The automaker wants them fixed. Insurers want write-offs.
Tesla and insurance companies have different views on handling claims for damaged Teslas. On one side of the argument is Tesla CEO Elon Musk, who says the carmaker is planning design and software changes to help bring down repair costs following an accident.
On the other hand, insurance companies prefer to write off the vehicles - specifically low-mileage examples of the Model Y - post-accident and send them off to salvage auctions. They view the EVs as simply too expensive to repair. Reuters reports Musk stated that premiums from third-party insurance providers "in some cases were unreasonably high."
To counter this, Tesla's in-house insurance division has been applying pressure on those providers by offering to drop Tesla owners' rates. In addition, Musk wants "to minimize the cost of repairing a Tesla if it's in a collision" by making those aforementioned design changes.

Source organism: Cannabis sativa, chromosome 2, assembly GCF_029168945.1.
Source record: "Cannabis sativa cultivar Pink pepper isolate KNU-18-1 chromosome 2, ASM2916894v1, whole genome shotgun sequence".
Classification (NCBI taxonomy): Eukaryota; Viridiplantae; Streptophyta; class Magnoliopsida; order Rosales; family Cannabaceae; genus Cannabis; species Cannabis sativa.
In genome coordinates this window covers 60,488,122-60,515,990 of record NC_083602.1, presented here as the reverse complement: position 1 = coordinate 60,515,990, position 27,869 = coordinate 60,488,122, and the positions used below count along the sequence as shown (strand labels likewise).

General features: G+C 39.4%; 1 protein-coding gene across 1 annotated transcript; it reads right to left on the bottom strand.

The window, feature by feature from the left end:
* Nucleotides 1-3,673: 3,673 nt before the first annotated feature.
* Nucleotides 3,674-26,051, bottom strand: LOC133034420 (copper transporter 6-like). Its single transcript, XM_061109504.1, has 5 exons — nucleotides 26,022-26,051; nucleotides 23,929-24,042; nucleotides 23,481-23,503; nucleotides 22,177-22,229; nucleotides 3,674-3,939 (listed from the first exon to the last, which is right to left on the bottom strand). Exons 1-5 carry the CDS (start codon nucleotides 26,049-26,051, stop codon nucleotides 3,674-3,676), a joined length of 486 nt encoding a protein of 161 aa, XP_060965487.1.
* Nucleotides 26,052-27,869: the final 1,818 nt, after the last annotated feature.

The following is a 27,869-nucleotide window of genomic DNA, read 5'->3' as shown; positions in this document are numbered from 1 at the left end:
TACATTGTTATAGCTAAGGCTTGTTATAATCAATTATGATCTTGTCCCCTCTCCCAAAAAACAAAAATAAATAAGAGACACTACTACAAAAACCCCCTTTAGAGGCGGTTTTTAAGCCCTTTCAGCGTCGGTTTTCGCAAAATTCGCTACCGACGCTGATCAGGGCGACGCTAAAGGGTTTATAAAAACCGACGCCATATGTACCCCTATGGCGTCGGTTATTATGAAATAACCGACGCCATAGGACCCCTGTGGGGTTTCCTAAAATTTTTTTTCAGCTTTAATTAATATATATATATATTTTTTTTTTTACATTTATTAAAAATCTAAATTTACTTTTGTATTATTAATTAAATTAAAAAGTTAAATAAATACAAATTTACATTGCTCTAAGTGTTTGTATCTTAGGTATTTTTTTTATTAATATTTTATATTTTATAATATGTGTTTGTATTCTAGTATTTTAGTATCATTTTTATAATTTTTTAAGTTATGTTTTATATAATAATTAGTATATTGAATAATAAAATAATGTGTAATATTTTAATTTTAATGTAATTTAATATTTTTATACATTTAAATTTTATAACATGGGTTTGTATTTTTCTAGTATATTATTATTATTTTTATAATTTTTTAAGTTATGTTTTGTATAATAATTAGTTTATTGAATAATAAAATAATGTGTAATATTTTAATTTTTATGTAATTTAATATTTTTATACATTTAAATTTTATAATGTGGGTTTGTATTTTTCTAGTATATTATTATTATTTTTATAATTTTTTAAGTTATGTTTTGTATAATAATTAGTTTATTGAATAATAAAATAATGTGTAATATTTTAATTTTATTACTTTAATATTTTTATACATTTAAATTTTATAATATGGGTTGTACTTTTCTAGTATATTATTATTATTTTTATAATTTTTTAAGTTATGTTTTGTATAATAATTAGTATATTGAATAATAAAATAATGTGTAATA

"It's remarkable how small changes in the design of the bumper (and) providing spare parts needed for collision repair have an enormous effect on the repair cost," Musk said. "Most accidents are actually small - a broken fender or scratched side of the car."
As much as Tesla customers love their cars, one aspect of ownership that's not always discussed enough is the high repair costs. This is not a new issue. A few years ago, many owners faced long repair wait times at Tesla service centers for two key reasons: there were not enough Tesla-trained technicians and mechanics and too few repair centers.
Musk pledged to resolve these issues, and there has been a definite improvement. Despite high repair costs, demand for Tesla vehicles has only increased.
Reuters analyzed over 120 totaled Model Ys and found that a majority had less than 10,000 miles, with retail prices ranging from $60,000 to over $80,000. For insurance companies, the math doesn't add up to repair them once the estimated cost is determined.
For example, one Model Y with front-end damage originally retailed at $61,388 but had an estimated repair cost of $50,388. And that's where Tesla saw an opportunity.
Its in-house insurance affiliate launched in the summer of 2019 and offered supposedly 30% lower rates than competitors. It's clearly catching on. Tesla's CFO said during a recent earnings call that at the end of 2022, Tesla Insurance was selling premiums at an annual rate of $300 million and growing 20% quarterly.
"[This is] faster than the growth in our vehicle business," he added.
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